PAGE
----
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Polish Hussar (Winged Horseman) Sabre - 1750 - Szabla Polska Husarska
Polish Hussar (Winged Horseman) Sabre - 1750 - Szabla Polska Husarska

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Beautiful hand made replica a Polish Hussar Sabre engraved with a picture of the Winged Horseman and the motto "Vivat Husaria" - Long Live The Hussars. The hussar sabre was perhaps the best-known type of szabla of its times and became a precursor to many other such European weapons. Introduced around 1630, it served as a Polish cavalry to cavalry melee weapon, mostly used by heavy cavalry, or Polish Hussars. Much less curved than its Armenian predecessors, it was ideal for horseback fighting and allowed for much faster and stronger strikes. The heavier, almost fully closed hilt offered both good protection of the hand and much better control over the sabre during a skirmish. Two feather-shaped pieces of metal on both sides of the blade called moustache (wąsy) offered greater durability of the weapon by strengthening its weakest point: the joint between the blade and the hilt. The soldier fighting with such sabre could use it with his thumb extended along the back-strap of the grip for even greater control when 'fencing' either on foot or with other experienced horsemen, or by using the thumb-ring, a small ring of steel or brass at the junction of the grip and the cross-guard through which the thumb is placed, could give forceful downward swinging cuts from the shoulder and elbow with a 'locked' wrist against infantry and less experienced horsemen. This thumb ring also facilitated faster 'recovery' of the weapon for the next cut. A typical hussar szabla was relatively long, with the average blade of 85 centimetres in total. The tip of the blade, usually some 15 to 18 centimetres long, was in most cases double-edged. Such sabres were extremely durable yet stable, and were used in combat well into the 19th century. The Polish and Hungarian szabla's design influenced a number of other designs in other parts of Europe and led to the introduction of the sabre in Western Europe. An example that bears a considerable resemblance is the famous British 1796 pattern Light Cavalry Sabre which was designed by Captain John Gaspard le Marchant after his visits "East" to Central and Eastern Europe and research into these and other nations' cavalry tactics and weapons. Poland had ceased to exist as a separate nation by this time but their other co-nation from previous centuries, Hungary, was still an existing nation, and as this was the source of all things "Hussar", it was the Polish-Hungarian szable of 150 years earlier rather than the oft quoted Indian tulwar that were the main source of inspiration for the first (and last!) "mainly cutting" sabre in the British Army. This same "1796" sabre was taken up by the King's Hanoverian troops and also by the Prussians under General Gebhard Leberecht von Blucher who gave his name to the weapon; the 1796 Light Cavalry Sabre is almost universally known as "the Blucher" in the rest of Europe. This weapon also found its way into the cavalry of the newly formed United States of America in the war of 1812. Please note that tassel colors will vary.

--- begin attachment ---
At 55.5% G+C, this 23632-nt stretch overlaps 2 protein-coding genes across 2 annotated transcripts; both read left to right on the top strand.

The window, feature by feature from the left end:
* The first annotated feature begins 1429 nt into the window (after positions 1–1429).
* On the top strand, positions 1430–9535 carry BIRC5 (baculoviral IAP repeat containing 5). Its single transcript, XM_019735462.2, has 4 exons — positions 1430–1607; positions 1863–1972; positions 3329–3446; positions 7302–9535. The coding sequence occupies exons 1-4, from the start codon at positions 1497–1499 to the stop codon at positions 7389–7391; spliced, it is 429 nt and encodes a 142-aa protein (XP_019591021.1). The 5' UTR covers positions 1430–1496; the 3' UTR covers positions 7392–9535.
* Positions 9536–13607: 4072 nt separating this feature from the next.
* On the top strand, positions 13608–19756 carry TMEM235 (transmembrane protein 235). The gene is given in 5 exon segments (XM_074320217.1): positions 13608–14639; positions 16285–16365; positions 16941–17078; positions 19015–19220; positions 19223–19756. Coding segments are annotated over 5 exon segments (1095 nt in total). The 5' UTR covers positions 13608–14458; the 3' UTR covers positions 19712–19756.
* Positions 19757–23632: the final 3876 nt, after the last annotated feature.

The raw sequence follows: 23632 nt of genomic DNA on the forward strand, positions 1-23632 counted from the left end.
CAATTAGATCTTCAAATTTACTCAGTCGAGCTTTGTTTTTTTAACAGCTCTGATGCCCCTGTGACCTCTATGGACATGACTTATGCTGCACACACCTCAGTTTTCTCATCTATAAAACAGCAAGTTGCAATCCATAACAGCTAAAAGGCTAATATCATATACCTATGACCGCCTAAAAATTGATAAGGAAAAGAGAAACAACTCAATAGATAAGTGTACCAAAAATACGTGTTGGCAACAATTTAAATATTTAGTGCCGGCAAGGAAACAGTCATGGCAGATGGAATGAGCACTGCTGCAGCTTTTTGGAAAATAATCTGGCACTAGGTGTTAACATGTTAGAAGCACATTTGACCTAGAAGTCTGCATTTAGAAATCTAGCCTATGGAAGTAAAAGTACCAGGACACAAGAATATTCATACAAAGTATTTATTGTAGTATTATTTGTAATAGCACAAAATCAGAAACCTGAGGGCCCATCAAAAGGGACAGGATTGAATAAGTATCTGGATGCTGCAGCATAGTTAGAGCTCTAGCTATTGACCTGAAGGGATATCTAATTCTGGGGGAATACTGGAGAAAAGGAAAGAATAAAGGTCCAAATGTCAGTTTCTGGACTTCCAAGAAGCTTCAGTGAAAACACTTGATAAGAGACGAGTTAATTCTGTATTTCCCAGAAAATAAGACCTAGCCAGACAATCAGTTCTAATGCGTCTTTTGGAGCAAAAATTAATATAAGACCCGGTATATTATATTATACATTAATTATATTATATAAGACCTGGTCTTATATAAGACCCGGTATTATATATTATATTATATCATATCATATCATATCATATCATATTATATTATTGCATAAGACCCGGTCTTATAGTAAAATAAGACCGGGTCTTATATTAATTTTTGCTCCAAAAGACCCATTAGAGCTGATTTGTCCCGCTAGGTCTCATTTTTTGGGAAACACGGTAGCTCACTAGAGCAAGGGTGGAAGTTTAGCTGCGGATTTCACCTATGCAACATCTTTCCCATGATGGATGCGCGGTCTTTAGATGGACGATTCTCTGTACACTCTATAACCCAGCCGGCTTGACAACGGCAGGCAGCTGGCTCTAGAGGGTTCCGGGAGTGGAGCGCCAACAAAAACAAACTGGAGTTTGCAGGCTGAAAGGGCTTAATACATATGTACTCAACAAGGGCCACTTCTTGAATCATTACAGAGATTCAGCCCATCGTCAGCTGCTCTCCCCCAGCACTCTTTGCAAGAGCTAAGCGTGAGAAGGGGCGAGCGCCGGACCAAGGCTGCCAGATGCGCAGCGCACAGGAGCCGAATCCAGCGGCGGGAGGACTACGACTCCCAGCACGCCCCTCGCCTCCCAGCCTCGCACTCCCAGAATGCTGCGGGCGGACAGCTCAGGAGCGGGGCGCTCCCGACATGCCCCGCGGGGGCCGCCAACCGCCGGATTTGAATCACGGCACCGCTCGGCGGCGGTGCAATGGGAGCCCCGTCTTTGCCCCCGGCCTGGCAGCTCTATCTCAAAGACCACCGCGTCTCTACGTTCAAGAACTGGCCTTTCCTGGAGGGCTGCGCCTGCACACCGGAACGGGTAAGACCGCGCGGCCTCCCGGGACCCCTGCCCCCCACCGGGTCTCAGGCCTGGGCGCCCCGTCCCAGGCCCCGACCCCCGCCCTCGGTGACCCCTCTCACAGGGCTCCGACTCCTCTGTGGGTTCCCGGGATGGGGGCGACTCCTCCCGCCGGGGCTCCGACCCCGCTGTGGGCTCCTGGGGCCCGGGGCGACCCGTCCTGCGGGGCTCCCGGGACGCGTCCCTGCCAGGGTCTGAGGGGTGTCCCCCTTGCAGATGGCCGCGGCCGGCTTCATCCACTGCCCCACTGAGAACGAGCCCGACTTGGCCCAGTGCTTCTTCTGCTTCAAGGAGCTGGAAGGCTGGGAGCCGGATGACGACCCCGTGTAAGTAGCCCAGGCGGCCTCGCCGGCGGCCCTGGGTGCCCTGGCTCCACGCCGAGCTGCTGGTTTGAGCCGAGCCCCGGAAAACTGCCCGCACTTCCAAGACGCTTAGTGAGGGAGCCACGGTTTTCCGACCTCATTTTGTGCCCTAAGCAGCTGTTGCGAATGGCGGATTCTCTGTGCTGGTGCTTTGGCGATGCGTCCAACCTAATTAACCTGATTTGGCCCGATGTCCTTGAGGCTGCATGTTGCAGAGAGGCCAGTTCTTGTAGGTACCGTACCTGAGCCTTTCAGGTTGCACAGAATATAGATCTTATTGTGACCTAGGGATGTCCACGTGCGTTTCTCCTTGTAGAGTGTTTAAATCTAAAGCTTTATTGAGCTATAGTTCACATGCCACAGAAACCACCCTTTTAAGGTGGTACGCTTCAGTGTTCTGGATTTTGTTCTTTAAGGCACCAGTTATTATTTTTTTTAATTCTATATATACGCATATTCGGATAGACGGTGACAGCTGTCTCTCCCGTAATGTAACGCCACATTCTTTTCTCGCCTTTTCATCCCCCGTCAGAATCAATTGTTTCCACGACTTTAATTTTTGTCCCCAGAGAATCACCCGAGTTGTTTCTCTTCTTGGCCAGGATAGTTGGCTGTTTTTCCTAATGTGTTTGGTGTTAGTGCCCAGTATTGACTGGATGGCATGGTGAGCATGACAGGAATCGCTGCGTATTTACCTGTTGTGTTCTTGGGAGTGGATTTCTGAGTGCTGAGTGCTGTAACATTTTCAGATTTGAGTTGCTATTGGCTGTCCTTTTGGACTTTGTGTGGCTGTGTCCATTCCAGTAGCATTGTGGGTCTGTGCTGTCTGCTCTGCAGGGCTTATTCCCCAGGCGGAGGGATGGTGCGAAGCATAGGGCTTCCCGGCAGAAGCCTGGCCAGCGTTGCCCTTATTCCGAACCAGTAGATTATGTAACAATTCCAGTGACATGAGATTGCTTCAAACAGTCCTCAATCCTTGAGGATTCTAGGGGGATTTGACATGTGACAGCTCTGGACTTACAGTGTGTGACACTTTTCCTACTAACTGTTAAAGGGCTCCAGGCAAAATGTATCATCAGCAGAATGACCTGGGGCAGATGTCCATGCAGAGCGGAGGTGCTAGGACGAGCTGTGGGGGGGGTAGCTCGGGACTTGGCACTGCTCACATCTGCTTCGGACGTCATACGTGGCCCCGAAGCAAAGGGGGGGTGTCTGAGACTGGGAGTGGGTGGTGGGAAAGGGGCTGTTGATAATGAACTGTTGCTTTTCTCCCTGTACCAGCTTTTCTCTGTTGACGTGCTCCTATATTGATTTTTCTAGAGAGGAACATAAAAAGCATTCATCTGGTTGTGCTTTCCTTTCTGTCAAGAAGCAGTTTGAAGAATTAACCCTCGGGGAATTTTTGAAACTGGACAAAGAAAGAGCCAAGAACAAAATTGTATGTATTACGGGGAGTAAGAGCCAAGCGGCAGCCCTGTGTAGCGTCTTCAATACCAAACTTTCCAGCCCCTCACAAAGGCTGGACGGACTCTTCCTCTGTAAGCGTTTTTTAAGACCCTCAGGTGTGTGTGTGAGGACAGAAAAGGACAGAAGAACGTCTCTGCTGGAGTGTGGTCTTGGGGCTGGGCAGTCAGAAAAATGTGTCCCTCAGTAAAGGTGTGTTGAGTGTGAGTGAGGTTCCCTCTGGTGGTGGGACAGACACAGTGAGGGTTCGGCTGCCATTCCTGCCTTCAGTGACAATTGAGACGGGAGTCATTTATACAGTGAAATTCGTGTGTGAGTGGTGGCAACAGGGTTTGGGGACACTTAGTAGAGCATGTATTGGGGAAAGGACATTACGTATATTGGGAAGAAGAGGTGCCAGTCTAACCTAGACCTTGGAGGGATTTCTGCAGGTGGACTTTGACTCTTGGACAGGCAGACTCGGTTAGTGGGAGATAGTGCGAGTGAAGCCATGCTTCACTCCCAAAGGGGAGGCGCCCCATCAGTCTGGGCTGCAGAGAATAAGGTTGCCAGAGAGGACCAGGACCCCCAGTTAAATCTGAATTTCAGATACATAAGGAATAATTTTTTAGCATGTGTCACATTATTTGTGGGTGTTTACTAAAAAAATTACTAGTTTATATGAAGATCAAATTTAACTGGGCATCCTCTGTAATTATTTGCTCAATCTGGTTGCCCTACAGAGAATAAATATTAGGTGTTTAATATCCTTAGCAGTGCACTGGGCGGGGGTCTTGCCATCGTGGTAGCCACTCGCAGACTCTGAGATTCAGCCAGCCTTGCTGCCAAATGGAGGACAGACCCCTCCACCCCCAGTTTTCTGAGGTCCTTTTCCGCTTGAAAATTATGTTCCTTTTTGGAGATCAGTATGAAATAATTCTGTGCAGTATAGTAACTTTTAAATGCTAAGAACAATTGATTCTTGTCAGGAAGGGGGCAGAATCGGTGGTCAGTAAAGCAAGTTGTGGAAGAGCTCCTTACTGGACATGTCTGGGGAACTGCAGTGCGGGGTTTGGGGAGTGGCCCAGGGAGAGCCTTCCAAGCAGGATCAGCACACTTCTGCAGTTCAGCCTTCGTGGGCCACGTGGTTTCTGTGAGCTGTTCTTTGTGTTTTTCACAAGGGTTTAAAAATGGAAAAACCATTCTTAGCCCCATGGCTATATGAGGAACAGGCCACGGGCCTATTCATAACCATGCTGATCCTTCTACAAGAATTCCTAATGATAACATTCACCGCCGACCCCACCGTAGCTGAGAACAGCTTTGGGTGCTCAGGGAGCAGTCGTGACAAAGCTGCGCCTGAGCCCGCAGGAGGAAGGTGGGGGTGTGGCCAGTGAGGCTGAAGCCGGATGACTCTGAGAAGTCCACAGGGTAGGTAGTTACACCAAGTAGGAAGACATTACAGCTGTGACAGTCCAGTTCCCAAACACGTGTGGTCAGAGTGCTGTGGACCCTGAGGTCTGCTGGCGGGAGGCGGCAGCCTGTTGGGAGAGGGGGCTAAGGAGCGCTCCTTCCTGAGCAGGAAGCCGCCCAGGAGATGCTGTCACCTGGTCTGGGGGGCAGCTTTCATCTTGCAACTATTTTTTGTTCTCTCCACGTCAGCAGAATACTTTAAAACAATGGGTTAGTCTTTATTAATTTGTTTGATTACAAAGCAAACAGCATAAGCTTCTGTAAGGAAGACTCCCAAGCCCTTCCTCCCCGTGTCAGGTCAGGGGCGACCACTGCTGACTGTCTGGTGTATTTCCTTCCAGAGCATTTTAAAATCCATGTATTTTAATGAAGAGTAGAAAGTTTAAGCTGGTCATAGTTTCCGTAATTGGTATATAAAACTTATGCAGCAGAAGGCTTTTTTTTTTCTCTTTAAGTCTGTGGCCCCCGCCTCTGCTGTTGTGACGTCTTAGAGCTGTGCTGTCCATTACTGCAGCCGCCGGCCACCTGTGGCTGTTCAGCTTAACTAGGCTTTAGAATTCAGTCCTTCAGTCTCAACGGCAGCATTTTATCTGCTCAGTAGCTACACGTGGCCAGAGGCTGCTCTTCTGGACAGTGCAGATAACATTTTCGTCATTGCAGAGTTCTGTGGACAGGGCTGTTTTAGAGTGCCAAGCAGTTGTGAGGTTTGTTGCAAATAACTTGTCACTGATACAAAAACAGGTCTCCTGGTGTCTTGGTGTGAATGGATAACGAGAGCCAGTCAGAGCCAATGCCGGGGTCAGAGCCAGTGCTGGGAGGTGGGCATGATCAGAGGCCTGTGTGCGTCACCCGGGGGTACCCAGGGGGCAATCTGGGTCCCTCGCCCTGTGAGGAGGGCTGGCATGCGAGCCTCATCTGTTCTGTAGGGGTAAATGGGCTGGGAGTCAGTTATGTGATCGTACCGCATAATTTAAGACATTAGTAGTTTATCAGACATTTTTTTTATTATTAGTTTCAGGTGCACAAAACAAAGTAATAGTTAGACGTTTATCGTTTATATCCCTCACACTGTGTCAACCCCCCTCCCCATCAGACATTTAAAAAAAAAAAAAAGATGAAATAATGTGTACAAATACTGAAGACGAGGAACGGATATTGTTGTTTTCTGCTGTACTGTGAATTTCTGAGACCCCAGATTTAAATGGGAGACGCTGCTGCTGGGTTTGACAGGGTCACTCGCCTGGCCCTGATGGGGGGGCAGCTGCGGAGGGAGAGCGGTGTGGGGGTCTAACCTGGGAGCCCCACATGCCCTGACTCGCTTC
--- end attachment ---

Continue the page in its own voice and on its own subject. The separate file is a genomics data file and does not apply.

• Size 37" - 94cm long
  • Do not bend or sharpen.
  • Not for children.
  • Apply oil to the steel blade periodically.
  • Shipping only within the U.S.
  • 2nd Day And Overnight Delivery Will incur extra cost. We will call you to confirm actual charges
  • Shipped separately
  • Hand Made In Poland
  • Please note that tassel colors will vary.

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